New E lens question

Started Feb 2, 2011 | Discussions thread
pjskeleton
Regular MemberPosts: 131
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Re: primes only
In reply to armanius, Feb 8, 2011

armanius wrote:

The NEX version of the 18-200 is bigger and heavier than the Alpha version.

Heavier, yes, bigger, eh? Basically the same to me. Definitely smaller than Canon, Nikon, Sigma, and Tamron's offerings.

Yes, the E version has a built-in motor and IS, but the 18-200 still goes against everything the NEX is/was supposed to stand for -- portability while still delivering excellent image quality.

And how do you suggest that excellent image quality be delivered without big glass? It's the basic rules of lens making; quality, size, zoom, speed, price. Pick four. Quality optics in a small package with a fast aperture gets you a prime lens. A small cheap fast zoom won't give you top notch optics. Etc etc.

And I'm not knocking on the 18-200 as being a crappy lens. By all accounts, it's a fine lens. But IMO, just not the type of lens for the NEX system.

Sure it is. The NEX is fully capable as a professional level system whilst still being simple enough for the beginners. Let them have the small lenses. See the above about lens design.

The Samsung NX also has an APS-C sensor, and it's got a couple of nice small pancake lenses. So small (relatively anyway) and fast is doable, depending on the type of lens that Sony wants to produce.

Sony wants to produce an all around quality system to impress both compact upgraders and professionals, using knowledge gained from their buyouts of Konica/Minolta and their partnership with Zeiss. This can almost certainly only be done with big glass.

It's just a matter of what does Sony want to do with the NEX?

They want to make it a fully capable system for both professionals and enthusiasts, as well as amateurs, to take gorgeous shots without sacrificing too much portability. Samsung and Olympus and Panasonic just said, "how can we make it small?" whereas Sony said "how can we make it the perfect camera?". And Sony came out with the smallest, lightest, camera out of the four of them, and the NEX trumps the competition on all counts, save for number of lenses. However the NEX lenses are higher quality.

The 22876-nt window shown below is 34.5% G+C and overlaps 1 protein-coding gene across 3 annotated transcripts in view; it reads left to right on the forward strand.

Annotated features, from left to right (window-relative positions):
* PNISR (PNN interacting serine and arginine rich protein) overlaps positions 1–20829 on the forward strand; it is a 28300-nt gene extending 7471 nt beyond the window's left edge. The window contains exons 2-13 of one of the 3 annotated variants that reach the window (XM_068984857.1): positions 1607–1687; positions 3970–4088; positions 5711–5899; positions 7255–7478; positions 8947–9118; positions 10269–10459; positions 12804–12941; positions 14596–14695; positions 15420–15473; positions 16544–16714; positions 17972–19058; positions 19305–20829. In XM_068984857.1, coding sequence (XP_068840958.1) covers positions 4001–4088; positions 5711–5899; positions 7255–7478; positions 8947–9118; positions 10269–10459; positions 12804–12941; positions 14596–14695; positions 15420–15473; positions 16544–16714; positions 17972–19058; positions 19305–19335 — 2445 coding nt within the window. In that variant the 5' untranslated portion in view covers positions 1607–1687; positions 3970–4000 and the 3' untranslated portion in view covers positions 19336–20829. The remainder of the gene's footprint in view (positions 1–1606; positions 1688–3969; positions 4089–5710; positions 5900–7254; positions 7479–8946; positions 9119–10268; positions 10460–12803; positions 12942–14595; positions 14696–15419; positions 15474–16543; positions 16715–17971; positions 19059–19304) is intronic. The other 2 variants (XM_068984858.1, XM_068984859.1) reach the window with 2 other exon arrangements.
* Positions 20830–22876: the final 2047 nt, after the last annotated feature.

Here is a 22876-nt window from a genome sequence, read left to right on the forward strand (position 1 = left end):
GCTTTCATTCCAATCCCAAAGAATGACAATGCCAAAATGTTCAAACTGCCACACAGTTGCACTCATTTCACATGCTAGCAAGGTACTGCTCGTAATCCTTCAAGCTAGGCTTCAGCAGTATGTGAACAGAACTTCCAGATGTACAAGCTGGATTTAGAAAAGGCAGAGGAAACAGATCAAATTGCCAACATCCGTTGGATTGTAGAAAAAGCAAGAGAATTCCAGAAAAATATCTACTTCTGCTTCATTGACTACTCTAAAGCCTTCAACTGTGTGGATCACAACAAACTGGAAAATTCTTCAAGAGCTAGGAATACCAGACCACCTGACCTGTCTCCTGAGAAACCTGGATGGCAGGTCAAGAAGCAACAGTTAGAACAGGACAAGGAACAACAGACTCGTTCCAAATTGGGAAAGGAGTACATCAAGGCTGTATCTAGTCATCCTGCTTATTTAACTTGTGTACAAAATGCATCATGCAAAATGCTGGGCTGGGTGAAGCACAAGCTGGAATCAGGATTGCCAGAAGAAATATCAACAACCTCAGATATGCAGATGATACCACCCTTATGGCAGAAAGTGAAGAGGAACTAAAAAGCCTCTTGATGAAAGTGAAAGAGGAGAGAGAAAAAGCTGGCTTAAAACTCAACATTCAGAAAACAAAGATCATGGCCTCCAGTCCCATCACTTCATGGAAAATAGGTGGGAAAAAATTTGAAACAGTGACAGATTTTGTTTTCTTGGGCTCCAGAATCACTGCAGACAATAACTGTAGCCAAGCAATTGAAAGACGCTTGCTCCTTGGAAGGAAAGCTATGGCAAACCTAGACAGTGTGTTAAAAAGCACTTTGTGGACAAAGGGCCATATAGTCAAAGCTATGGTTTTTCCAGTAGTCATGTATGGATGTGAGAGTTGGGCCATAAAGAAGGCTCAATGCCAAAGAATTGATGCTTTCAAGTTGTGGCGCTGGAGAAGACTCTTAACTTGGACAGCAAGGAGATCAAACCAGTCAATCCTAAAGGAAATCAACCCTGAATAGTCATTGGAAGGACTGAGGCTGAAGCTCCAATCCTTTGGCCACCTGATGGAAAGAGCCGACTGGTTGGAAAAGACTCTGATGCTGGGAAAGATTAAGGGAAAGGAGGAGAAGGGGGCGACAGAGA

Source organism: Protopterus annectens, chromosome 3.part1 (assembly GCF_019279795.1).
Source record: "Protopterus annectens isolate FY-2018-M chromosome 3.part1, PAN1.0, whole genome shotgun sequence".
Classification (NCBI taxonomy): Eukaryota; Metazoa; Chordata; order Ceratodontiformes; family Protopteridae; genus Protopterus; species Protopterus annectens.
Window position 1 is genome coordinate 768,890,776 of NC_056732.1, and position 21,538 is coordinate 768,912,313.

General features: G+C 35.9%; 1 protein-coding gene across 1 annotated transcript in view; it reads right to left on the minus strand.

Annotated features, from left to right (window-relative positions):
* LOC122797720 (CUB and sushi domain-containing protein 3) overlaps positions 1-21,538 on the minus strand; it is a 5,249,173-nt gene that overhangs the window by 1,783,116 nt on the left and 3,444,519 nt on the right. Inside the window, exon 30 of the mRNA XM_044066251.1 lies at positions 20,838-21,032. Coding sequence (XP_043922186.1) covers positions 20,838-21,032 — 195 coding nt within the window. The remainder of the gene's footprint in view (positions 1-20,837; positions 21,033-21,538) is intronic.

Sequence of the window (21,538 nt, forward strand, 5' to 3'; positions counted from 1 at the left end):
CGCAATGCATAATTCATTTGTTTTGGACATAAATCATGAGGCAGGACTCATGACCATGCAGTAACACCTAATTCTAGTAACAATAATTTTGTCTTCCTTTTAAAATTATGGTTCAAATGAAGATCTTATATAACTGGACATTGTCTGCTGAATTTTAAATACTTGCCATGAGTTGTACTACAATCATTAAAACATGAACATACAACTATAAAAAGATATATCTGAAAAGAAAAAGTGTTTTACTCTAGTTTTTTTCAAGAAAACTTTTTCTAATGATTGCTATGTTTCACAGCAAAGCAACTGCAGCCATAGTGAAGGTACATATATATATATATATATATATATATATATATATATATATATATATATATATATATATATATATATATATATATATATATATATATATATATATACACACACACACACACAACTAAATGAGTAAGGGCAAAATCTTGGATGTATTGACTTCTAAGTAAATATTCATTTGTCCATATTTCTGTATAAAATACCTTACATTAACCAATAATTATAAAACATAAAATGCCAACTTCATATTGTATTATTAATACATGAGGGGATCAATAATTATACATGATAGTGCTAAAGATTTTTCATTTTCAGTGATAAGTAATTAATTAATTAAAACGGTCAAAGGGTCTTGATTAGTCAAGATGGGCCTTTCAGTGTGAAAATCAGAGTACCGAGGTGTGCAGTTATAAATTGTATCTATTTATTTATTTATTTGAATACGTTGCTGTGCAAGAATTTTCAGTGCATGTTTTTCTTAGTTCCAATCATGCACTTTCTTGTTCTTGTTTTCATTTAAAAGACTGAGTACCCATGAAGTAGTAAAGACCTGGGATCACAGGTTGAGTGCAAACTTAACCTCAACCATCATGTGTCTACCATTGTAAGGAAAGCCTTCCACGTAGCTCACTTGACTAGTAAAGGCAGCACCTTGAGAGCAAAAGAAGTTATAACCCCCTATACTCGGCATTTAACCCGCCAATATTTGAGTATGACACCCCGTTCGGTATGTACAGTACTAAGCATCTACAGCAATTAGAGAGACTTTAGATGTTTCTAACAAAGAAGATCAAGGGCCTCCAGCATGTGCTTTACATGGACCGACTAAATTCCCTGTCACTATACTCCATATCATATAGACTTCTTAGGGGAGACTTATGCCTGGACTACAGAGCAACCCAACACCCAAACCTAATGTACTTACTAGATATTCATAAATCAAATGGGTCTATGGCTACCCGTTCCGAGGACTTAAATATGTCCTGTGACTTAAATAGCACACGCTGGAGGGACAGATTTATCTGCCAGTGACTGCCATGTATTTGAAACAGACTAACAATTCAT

Does it make sense to produce big lenses for the NEX?

Yes. A big bulky frame is good for staying still. If I'm, say, hiking, I want a small camera body and the most versatile lens possible, the 18-200mm. That combo still ranks in at half the weight of any comparable combination. Or, say, a 70-200mm f/2.8 for sports. Would I rather be circling the field with a Canon 1D IV and an L-level lens, the total cost of which is more than my car, or a NEX and an 18-200, the total cost of which is less than a new Mac.

Because like someone else already said, if Sony is going to give us a bunch of big lenses for the NEX, we NEX users might as well switch to Alpha's, which have better grips and balance big lenses much better.

The Alpha's do have better grips certainly, and balance better. They're also much bigger and heavier and have too many buttons. Anyone who's used rangefinders or film SLR's will tell you that buttons are bad. The NEX is in so many many ways the poor man's Leica M8.

I can't speak for everyone, but I assume that most of us that have NEX's, bought the NEX, because we wanted something smaller.

Nope. It almost entirely was either people stepping up from point and shoots (or their ridiculous semi-half-cousins those unspeakably dreadful m4/3 cameras), or getting a more portable camera to complement their profesional one, since they got self conscious about lugging around 20 pounds of camera gear to all the events in their lives.

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M Irwin wrote:

I can't believe those nutjobs at Sony don't put zoom into their prime lenses.

Anything with a little greek A is cool by me.

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